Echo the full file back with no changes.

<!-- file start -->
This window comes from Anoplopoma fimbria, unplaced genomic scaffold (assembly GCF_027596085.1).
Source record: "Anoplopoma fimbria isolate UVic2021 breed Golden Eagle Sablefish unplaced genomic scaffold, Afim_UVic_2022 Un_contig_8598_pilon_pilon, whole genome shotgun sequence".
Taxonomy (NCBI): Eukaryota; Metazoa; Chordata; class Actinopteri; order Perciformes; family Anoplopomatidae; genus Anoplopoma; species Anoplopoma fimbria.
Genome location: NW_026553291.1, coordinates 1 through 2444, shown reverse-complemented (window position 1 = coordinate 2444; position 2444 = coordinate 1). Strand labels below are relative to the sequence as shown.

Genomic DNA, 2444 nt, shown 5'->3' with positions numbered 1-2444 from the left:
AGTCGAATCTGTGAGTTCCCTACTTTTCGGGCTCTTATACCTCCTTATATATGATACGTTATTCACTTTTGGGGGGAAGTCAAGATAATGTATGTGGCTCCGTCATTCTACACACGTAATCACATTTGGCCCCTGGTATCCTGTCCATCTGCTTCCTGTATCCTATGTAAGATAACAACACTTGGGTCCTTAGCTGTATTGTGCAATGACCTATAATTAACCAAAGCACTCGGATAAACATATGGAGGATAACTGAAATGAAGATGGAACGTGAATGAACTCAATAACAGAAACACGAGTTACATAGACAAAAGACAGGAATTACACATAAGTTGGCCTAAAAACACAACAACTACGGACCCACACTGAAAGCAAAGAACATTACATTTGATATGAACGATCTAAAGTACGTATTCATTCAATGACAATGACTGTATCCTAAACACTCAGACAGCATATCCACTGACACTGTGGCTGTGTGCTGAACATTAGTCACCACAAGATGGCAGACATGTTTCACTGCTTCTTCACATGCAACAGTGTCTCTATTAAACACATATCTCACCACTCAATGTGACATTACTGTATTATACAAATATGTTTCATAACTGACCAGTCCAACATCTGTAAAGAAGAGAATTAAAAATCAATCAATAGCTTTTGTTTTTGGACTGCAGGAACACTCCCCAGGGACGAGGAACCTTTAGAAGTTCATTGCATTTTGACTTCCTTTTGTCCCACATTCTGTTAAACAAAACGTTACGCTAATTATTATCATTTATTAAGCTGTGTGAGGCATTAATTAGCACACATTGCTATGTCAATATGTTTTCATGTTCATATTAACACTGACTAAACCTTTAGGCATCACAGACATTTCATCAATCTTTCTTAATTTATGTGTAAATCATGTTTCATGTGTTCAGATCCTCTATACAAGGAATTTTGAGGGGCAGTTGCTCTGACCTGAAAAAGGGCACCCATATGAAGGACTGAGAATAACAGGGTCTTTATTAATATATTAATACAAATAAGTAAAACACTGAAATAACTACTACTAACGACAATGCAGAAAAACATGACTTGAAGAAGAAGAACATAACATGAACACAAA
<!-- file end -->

This window comes from Anoplopoma fimbria, unplaced genomic scaffold (assembly GCF_027596085.1).
Source record: "Anoplopoma fimbria isolate UVic2021 breed Golden Eagle Sablefish unplaced genomic scaffold, Afim_UVic_2022 Un_contig_8598_pilon_pilon, whole genome shotgun sequence".
Taxonomy (NCBI): Eukaryota; Metazoa; Chordata; class Actinopteri; order Perciformes; family Anoplopomatidae; genus Anoplopoma; species Anoplopoma fimbria.
Genome location: NW_026553291.1, coordinates 1 through 2444, shown reverse-complemented (window position 1 = coordinate 2444; position 2444 = coordinate 1). Strand labels below are relative to the sequence as shown.

Genomic DNA, 2444 nt, shown 5'->3' with positions numbered 1-2444 from the left:
AGTCGAATCTGTGAGTTCCCTACTTTTCGGGCTCTTATACCTCCTTATATATGATACGTTATTCACTTTTGGGGGGAAGTCAAGATAATGTATGTGGCTCCGTCATTCTACACACGTAATCACATTTGGCCCCTGGTATCCTGTCCATCTGCTTCCTGTATCCTATGTAAGATAACAACACTTGGGTCCTTAGCTGTATTGTGCAATGACCTATAATTAACCAAAGCACTCGGATAAACATATGGAGGATAACTGAAATGAAGATGGAACGTGAATGAACTCAATAACAGAAACACGAGTTACATAGACAAAAGACAGGAATTACACATAAGTTGGCCTAAAAACACAACAACTACGGACCCACACTGAAAGCAAAGAACATTACATTTGATATGAACGATCTAAAGTACGTATTCATTCAATGACAATGACTGTATCCTAAACACTCAGACAGCATATCCACTGACACTGTGGCTGTGTGCTGAACATTAGTCACCACAAGATGGCAGACATGTTTCACTGCTTCTTCACATGCAACAGTGTCTCTATTAAACACATATCTCACCACTCAATGTGACATTACTGTATTATACAAATATGTTTCATAACTGACCAGTCCAACATCTGTAAAGAAGAGAATTAAAAATCAATCAATAGCTTTTGTTTTTGGACTGCAGGAACACTCCCCAGGGACGAGGAACCTTTAGAAGTTCATTGCATTTTGACTTCCTTTTGTCCCACATTCTGTTAAACAAAACGTTACGCTAATTATTATCATTTATTAAGCTGTGTGAGGCATTAATTAGCACACATTGCTATGTCAATATGTTTTCATGTTCATATTAACACTGACTAAACCTTTAGGCATCACAGACATTTCATCAATCTTTCTTAATTTATGTGTAAATCATGTTTCATGTGTTCAGATCCTCTATACAAGGAATTTTGAGGGGCAGTTGCTCTGACCTGAAAAAGGGCACCCATATGAAGGACTGAGAATAACAGGGTCTTTATTAATATATTAATACAAATAAGTAAAACACTGAAATAACTACTACTAACGACAATGCAGAAAAACATGACTTGAAGAAGAAGAACATAACATGAACACAAA